Harvey v. Wilder et al

Filing 6

OPINION AND ORDER: This case is DISMISSED WITHOUT PREJUDICE for lack of subject matter jurisdiction. Signed by Judge Theresa L Springmann on 5/8/2024. (Copy mailed to pro se party)(ash)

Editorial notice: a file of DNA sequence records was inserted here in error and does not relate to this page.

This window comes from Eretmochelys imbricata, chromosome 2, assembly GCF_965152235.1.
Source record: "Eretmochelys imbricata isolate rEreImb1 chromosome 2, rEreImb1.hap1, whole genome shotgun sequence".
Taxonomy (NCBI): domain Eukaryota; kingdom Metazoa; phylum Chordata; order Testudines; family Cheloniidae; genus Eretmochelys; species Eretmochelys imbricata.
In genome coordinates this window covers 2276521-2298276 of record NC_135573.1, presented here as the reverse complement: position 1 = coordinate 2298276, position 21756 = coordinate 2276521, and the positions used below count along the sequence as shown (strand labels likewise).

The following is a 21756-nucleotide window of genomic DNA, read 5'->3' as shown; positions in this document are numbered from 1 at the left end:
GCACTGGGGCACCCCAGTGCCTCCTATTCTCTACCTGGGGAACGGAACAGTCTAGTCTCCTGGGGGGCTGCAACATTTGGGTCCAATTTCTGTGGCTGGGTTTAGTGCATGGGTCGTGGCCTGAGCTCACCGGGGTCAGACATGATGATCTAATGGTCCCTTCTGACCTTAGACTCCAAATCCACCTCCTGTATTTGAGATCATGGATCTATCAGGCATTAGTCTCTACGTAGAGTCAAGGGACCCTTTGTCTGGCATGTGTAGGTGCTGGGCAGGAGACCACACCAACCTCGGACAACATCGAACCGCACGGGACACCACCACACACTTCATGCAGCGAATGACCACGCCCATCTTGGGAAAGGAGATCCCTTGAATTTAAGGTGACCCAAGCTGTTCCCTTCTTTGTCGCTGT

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UNITED STATES DISTRICT COURT NORTHERN DISTRICT OF INDIANA HAMMOND DIVISION HAROLD A. HARVEY, Plaintiff, v. CAUSE NO.: 2:24-CV-30-TLS-JEM RHODA M. WILDER, JASON HARVEY, LYNSE HARVEY, and JAMES HARVEY, Defendants. OPINION AND ORDER Harold A. Harvey, a prisoner without a lawyer, filed a Complaint. ECF No. 1. “A document filed pro se is to be liberally construed, and a pro se complaint, however inartfully pleaded, must be held to less stringent standards than formal pleadings drafted by lawyers.” Erickson v. Pardus, 551 U.S. 89, 94 (2007) (cleaned up). Nevertheless, under 28 U.S.C. § 1915A, the Court must review the merits of a prisoner complaint and dismiss it if the action is frivolous or malicious, fails to state a claim upon which relief may be granted, or seeks monetary relief against a defendant who is immune from such relief. In this lawsuit, Harvey seeks to recover a total of $20,000 from various family members who he alleges stole his home and other possessions after he was incarcerated. He says he reported the theft to the police, and they did nothing to get his possessions back. Instead, they told him that he needed to sue the people involved. However, this Court does not have jurisdiction over this conflict among family members in Indiana. Federal courts, unlike state courts, have limits on the types of cases that they can hear. See Hart v. FedEx Ground Package Sys. Inc., 457 F.3d 675, 679 (7th Cir. 2006) (“Federal courts are courts of limited jurisdiction[.]”). To bring this case within federal jurisdiction, Harvey must either bring a claim based on a federal question, 28 U.S.C. § 1331, or allege a basis for diversity jurisdiction, 28 U.S.C. § 1332. This case involves purely private behavior—a dispute among family members—which takes it outside the realm of federal law.1 Thus, to proceed in this court, Harvey must plausibly allege a basis for diversity jurisdiction. 28 U.S.C. § 1332. Diversity jurisdiction requires (1) the plaintiff to be a citizen of a different state than each defendant and (2) the amount in controversy to exceed $75,000. 28 U.S.C. § 1332. For individuals, “state citizenship is determined by one’s domicile.” Dausch v. Rykse, 9 F.3d 1244, 1245 (7th Cir. 1993) (per curium). Domicile requires physical presence in a state with the intent to remain there. See Denlinger v. Brennan, 87 F.3d 214, 216 (7th Cir. 1996). Harvey does not allege any party’s citizenship, but he explicitly states that he, his mother, and his brother all live in Indiana. It is implausible that they are not also Indiana citizens. Harvey cannot sue another Indiana citizen in federal court under diversity jurisdiction. In addition, Harvey seeks only $20,000 in damages, which is far short of the $75,000 needed for diversity jurisdiction. This case cannot proceed in federal court. “The usual standard in civil cases is to allow defective pleadings to be corrected, especially in early stages, at least where amendment would not be futile.” Abu-Shawish v. United States, 898 F.3d 726, 738 (7th Cir. 2018). “District courts, however, have broad discretion to deny leave to amend a complaint where the amendment would be futile.” Russell v. Zimmer, Inc., 82 F.4th 564, 572 (7th Cir. 2023). Here, most, if not all, of the defendants share Harvey’s Indiana citizenship; even having one Indiana citizen as a defendant 1 Harvey did not name as a defendant any of the police officers he contacted for help. But even if he did, their involvement would not provide a basis for federal jurisdiction. “There is no affirmative duty on police to investigate.” Whitlock v. Brueggemann, 682 F.3d 567, 588 (7th Cir. 2012) (citing Town of Castle Rock v. Gonzales, 545 U.S. 748 (2005)); see also Rossi v. City of Chicago, 790 F.3d 729, 735 (7th Cir. 2015) (“We note at the outset that Rossi does not have a constitutional right to have the police investigate his case at all, still less to do so to his level of satisfaction.”). 2 prevents this case from being heard in federal court. This problem with the Court’s subject matter jurisdiction cannot be fixed. For these reasons, this case is DISMISSED WITHOUT PREJUDICE for lack of subject matter jurisdiction. SO ORDERED on May 8, 2024. s/ Theresa L. Springmann JUDGE THERESA L. SPRINGMANN UNITED STATES DISTRICT COURT 3

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